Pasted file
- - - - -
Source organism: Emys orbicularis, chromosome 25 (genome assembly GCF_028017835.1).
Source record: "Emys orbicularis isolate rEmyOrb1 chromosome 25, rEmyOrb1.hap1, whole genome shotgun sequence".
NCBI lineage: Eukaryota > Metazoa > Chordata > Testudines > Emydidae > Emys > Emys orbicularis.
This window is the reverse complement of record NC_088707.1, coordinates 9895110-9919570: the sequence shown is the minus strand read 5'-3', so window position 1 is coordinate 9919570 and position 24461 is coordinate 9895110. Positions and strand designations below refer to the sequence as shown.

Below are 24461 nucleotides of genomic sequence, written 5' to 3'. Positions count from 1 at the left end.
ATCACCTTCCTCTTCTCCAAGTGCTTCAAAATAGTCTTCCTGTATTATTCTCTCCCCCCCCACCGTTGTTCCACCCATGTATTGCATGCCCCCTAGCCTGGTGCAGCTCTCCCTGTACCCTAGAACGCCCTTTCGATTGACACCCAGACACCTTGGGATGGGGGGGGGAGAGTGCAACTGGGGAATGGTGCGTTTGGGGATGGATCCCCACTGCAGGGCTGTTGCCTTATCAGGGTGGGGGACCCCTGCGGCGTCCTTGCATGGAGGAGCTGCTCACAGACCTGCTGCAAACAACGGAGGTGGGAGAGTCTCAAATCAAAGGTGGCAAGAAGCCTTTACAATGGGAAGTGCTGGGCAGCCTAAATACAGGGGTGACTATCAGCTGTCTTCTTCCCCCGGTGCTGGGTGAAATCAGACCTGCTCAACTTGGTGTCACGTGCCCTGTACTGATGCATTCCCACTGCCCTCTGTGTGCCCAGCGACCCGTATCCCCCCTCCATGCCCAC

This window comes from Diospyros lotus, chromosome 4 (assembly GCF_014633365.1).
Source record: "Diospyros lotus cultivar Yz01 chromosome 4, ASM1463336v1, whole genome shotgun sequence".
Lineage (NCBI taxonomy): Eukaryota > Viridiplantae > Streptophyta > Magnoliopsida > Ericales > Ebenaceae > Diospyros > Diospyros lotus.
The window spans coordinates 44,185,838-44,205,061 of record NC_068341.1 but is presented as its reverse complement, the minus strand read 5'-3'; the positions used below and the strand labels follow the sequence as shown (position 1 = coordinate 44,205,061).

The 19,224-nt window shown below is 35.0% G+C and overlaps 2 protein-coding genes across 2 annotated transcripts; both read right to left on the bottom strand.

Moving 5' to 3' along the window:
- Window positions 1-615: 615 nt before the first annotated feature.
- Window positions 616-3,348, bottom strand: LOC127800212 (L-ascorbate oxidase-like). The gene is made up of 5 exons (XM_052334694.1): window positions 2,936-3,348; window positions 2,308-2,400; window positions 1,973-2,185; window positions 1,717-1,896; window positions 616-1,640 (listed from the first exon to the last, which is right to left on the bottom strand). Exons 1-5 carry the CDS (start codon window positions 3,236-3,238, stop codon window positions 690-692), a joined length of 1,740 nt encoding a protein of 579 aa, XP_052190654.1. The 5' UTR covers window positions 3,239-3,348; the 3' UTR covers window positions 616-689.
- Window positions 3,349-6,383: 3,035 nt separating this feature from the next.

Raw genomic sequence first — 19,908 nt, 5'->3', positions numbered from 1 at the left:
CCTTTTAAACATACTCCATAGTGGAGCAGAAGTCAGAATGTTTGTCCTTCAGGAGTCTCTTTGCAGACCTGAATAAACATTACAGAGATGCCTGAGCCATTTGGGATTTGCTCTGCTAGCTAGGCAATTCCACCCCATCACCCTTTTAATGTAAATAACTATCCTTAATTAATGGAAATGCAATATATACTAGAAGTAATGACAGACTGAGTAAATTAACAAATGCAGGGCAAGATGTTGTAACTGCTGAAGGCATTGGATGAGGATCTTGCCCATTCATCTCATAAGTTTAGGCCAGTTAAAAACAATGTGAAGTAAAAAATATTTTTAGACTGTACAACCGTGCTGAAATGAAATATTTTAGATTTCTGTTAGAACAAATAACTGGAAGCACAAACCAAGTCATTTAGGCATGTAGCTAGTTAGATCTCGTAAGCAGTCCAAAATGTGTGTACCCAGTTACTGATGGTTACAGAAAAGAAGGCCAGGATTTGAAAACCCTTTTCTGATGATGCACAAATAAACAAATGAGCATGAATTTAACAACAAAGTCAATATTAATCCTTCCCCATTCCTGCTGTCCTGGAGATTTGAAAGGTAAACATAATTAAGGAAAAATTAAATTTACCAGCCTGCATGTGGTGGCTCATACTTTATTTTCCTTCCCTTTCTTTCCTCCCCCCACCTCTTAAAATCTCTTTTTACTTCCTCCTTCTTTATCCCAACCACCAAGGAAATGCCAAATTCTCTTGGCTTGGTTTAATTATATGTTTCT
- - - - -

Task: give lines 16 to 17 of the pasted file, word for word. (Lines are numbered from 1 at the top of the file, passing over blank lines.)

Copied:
Raw genomic sequence first — 19,908 nt, 5'->3', positions numbered from 1 at the left:
CCTTTTAAACATACTCCATAGTGGAGCAGAAGTCAGAATGTTTGTCCTTCAGGAGTCTCTTTGCAGACCTGAATAAACATTACAGAGATGCCTGAGCCATTTGGGATTTGCTCTGCTAGCTAGGCAATTCCACCCCATCACCCTTTTAATGTAAATAACTATCCTTAATTAATGGAAATGCAATATATACTAGAAGTAATGACAGACTGAGTAAATTAACAAATGCAGGGCAAGATGTTGTAACTGCTGAAGGCATTGGATGAGGATCTTGCCCATTCATCTCATAAGTTTAGGCCAGTTAAAAACAATGTGAAGTAAAAAATATTTTTAGACTGTACAACCGTGCTGAAATGAAATATTTTAGATTTCTGTTAGAACAAATAACTGGAAGCACAAACCAAGTCATTTAGGCATGTAGCTAGTTAGATCTCGTAAGCAGTCCAAAATGTGTGTACCCAGTTACTGATGGTTACAGAAAAGAAGGCCAGGATTTGAAAACCCTTTTCTGATGATGCACAAATAAACAAATGAGCATGAATTTAACAACAAAGTCAATATTAATCCTTCCCCATTCCTGCTGTCCTGGAGATTTGAAAGGTAAACATAATTAAGGAAAAATTAAATTTACCAGCCTGCATGTGGTGGCTCATACTTTATTTTCCTTCCCTTTCTTTCCTCCCCCCACCTCTTAAAATCTCTTTTTACTTCCTCCTTCTTTATCCCAACCACCAAGGAAATGCCAAATTCTCTTGGCTTGGTTTAATTATATGTTTCT